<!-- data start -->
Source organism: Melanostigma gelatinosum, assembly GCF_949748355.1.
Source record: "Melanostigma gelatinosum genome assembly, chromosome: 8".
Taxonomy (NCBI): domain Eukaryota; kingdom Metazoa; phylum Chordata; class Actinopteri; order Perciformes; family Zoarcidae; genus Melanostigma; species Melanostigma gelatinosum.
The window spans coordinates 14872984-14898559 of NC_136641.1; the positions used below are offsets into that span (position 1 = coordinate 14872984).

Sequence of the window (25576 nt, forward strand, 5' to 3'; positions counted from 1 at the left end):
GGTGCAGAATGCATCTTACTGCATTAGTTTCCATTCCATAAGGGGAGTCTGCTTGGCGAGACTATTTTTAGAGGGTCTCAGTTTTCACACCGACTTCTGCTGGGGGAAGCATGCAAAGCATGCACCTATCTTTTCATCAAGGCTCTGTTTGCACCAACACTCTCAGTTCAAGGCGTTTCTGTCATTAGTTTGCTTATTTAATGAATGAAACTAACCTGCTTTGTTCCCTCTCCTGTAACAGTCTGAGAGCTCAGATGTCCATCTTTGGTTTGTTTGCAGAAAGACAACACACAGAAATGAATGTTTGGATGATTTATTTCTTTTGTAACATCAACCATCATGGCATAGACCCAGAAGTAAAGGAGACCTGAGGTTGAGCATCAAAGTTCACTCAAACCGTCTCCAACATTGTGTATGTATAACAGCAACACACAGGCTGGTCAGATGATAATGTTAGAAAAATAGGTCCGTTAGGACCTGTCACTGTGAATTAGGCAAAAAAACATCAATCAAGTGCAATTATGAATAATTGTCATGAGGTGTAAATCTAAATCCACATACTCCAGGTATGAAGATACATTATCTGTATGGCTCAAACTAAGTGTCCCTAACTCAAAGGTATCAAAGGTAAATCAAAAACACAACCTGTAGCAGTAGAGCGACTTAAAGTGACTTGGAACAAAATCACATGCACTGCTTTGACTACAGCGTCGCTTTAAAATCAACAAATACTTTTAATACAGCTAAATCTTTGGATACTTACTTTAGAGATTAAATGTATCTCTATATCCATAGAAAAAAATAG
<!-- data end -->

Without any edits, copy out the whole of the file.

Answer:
Source organism: Melanostigma gelatinosum, assembly GCF_949748355.1.
Source record: "Melanostigma gelatinosum genome assembly, chromosome: 8".
Taxonomy (NCBI): domain Eukaryota; kingdom Metazoa; phylum Chordata; class Actinopteri; order Perciformes; family Zoarcidae; genus Melanostigma; species Melanostigma gelatinosum.
The window spans coordinates 14872984-14898559 of NC_136641.1; the positions used below are offsets into that span (position 1 = coordinate 14872984).

Sequence of the window (25576 nt, forward strand, 5' to 3'; positions counted from 1 at the left end):
GGTGCAGAATGCATCTTACTGCATTAGTTTCCATTCCATAAGGGGAGTCTGCTTGGCGAGACTATTTTTAGAGGGTCTCAGTTTTCACACCGACTTCTGCTGGGGGAAGCATGCAAAGCATGCACCTATCTTTTCATCAAGGCTCTGTTTGCACCAACACTCTCAGTTCAAGGCGTTTCTGTCATTAGTTTGCTTATTTAATGAATGAAACTAACCTGCTTTGTTCCCTCTCCTGTAACAGTCTGAGAGCTCAGATGTCCATCTTTGGTTTGTTTGCAGAAAGACAACACACAGAAATGAATGTTTGGATGATTTATTTCTTTTGTAACATCAACCATCATGGCATAGACCCAGAAGTAAAGGAGACCTGAGGTTGAGCATCAAAGTTCACTCAAACCGTCTCCAACATTGTGTATGTATAACAGCAACACACAGGCTGGTCAGATGATAATGTTAGAAAAATAGGTCCGTTAGGACCTGTCACTGTGAATTAGGCAAAAAAACATCAATCAAGTGCAATTATGAATAATTGTCATGAGGTGTAAATCTAAATCCACATACTCCAGGTATGAAGATACATTATCTGTATGGCTCAAACTAAGTGTCCCTAACTCAAAGGTATCAAAGGTAAATCAAAAACACAACCTGTAGCAGTAGAGCGACTTAAAGTGACTTGGAACAAAATCACATGCACTGCTTTGACTACAGCGTCGCTTTAAAATCAACAAATACTTTTAATACAGCTAAATCTTTGGATACTTACTTTAGAGATTAAATGTATCTCTATATCCATAGAAAAAAATAG